Bolstered by the hack of my Twitter account, I used the same technique against my dated Hotmail account, and achieved the same result. The steps for Hotmail included clicking "Forgot password," entering my (very guessable) email address, and following a prompt to enter my mobile number. A one-time password was sent to my cellphone, allowing me to reset my password and gain access to years' worth of email correspondence, all while bypassing the complex password I had set up for the account. I was starting to see how easily a SIM swapper or nosy individual could gain access to a variety of accounts by controlling a phone number.

At this point, I was in "think like an attacker" mode and searched my Hotmail inbox for financial statements. I found an email from a financial institution and clicked on "View statement." Hacking the financial account required a bit more effort than just entering a mobile number, but the only additional hurdle was entering a Social Security number, which can often be purchased on Dark Web marketplaces. At this point in my experiment, I had gained access to a social media account, an email account filled with financial statements, and a financial account from which I could transfer funds.

Lessons Learned
What did I learn from hacking my accounts with my mobile phone? Mainly, if my accounts hadn't been linked to my mobile phone and were solely protected by the complex passwords I use, they would have been more secure.

Many online providers suggest adding a mobile phone number as a way to implement 2FA — that is, 1) something you know and 2) something you have. Indeed, 2FA is used to initially link a user's phone number to an online account; however, after the initial confirmation of the phone number, the authentication process often reverts back to single-factor authentication (a phone number) for authenticating accounts.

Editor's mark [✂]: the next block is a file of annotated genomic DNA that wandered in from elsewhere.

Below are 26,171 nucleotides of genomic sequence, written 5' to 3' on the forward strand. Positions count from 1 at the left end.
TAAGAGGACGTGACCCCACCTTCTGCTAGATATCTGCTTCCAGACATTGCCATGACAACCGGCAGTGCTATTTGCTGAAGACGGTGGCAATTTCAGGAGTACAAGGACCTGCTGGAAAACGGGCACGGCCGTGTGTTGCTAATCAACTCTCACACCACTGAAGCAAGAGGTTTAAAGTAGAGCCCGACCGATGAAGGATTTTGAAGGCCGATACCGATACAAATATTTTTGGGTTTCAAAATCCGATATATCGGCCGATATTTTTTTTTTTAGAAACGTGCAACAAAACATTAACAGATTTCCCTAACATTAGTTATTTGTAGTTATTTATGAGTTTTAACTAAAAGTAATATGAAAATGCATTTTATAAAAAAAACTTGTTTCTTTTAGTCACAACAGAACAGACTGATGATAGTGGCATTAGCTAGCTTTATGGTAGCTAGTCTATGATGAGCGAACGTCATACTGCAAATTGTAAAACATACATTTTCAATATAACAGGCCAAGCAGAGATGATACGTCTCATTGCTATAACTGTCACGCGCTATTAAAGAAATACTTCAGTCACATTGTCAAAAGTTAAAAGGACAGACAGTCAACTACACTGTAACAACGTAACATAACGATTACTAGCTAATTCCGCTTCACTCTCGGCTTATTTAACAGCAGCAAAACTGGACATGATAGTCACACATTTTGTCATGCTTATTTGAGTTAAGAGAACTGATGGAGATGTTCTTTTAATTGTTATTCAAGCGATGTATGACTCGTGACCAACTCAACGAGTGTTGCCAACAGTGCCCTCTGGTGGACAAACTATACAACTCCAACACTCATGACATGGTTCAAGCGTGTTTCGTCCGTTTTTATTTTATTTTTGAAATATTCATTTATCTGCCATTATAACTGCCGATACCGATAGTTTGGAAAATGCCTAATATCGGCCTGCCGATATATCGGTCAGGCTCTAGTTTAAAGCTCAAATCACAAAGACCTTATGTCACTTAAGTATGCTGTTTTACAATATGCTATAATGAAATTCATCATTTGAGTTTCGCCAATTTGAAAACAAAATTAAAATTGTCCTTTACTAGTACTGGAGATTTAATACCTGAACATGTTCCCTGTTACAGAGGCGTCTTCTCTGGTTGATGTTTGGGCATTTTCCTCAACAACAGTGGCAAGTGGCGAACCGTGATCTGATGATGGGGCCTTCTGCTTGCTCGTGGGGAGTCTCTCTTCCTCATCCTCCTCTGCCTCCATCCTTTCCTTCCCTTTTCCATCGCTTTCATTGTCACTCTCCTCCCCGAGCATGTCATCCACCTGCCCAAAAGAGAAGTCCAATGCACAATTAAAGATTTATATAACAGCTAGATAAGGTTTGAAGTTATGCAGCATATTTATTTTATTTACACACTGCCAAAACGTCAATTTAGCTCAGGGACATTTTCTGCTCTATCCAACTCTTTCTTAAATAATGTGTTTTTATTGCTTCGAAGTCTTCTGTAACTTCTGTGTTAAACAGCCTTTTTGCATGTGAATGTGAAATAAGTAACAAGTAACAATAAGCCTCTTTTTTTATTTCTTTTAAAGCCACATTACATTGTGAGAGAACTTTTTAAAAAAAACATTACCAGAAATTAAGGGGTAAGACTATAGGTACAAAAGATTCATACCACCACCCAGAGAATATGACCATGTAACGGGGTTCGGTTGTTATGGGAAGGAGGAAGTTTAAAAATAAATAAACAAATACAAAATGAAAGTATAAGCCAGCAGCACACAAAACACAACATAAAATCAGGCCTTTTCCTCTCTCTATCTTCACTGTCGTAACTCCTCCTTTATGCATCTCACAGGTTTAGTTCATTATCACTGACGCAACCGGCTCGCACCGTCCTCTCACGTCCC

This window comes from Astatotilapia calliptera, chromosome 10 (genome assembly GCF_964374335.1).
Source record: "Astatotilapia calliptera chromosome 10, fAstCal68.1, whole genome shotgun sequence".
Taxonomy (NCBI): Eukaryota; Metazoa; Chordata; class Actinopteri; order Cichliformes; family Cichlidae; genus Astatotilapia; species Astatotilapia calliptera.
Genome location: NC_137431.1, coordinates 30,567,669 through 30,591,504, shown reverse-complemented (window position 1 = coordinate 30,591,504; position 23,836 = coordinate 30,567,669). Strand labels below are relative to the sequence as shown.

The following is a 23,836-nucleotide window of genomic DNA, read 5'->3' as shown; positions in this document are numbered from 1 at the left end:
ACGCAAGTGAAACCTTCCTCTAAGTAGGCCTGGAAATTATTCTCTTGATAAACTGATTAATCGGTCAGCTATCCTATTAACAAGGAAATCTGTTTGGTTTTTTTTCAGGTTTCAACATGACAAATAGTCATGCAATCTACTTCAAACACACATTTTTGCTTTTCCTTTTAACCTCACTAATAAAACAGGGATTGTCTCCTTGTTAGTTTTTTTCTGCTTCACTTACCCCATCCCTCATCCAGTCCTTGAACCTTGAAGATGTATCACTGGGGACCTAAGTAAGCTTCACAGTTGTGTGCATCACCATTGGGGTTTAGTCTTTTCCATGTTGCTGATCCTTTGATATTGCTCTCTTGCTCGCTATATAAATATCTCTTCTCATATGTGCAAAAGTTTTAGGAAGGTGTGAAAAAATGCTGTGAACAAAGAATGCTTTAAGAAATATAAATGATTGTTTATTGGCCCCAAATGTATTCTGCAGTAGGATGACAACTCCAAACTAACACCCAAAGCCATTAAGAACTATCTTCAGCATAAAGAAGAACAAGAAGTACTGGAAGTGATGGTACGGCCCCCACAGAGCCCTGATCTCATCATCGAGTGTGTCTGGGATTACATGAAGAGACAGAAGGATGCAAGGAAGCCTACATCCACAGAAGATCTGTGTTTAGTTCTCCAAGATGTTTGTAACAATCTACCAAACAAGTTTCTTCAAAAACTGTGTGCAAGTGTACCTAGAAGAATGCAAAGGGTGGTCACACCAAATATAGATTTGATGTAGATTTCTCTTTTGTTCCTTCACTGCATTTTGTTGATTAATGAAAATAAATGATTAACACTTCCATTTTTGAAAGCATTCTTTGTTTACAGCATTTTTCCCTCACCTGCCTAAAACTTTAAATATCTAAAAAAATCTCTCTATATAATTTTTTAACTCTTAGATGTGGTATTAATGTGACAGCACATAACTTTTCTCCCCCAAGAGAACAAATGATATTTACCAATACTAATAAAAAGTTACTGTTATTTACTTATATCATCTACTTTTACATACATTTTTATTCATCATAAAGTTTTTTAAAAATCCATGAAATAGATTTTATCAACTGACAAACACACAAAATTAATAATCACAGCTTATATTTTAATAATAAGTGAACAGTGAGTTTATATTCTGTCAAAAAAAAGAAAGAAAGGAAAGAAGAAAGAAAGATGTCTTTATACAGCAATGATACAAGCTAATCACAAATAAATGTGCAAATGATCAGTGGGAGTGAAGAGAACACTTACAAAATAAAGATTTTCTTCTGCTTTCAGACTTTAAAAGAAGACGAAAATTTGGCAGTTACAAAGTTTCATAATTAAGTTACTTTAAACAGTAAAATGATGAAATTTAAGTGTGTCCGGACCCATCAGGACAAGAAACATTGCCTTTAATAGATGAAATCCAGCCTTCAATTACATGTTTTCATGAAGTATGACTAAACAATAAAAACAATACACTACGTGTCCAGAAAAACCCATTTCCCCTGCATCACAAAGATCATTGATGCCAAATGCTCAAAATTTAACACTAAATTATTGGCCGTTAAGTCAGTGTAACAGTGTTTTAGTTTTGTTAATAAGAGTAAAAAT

The false sense of security encouraged by the SMS-based authentication scenario leaves users vulnerable to SIM-swapping attacks and privacy vulnerabilities. Unless you have disabled certain notification features on your phone, someone with access to your locked phone could gain access to your social media, email, and potentially financial accounts with only a publicly available phone number and email address.

The Takeaway
This experiment has spurred me to make some immediate changes, which I suggest you consider doing as well: 

  • I will be deleting my phone number from my online accounts and will authenticate to accounts with complex passphrases and more-robust 2FA options, like Google Authenticator, Microsoft Authenticator, Duo, or a USB hardware authentication device such as YubiKey. (I obviously won't be linking my mobile phone number to these 2FA applications.)
  • I will protect sensitive email contents by archiving and backing up email so it's not accessible to an intruder if I'm hacked.
  • To protect against SIM swapping, I will add a PIN to my mobile account and plan on requesting that SIM transfers only take place in person for my account.
  • To deter mobile phone authentication attacks from opportunistic snoopers, I have disabled notifications on my phone's lock screen.

Bottom line: A key feature advertised to make your account more secure — adding a mobile phone number — has actually proved to be a vector of attack in a growing number of SIM-swapping incidents. The security and privacy implications of this are serious, and the industry needs to move toward more secure authentication mechanisms in lieu of SMS-based mobile phone authentication.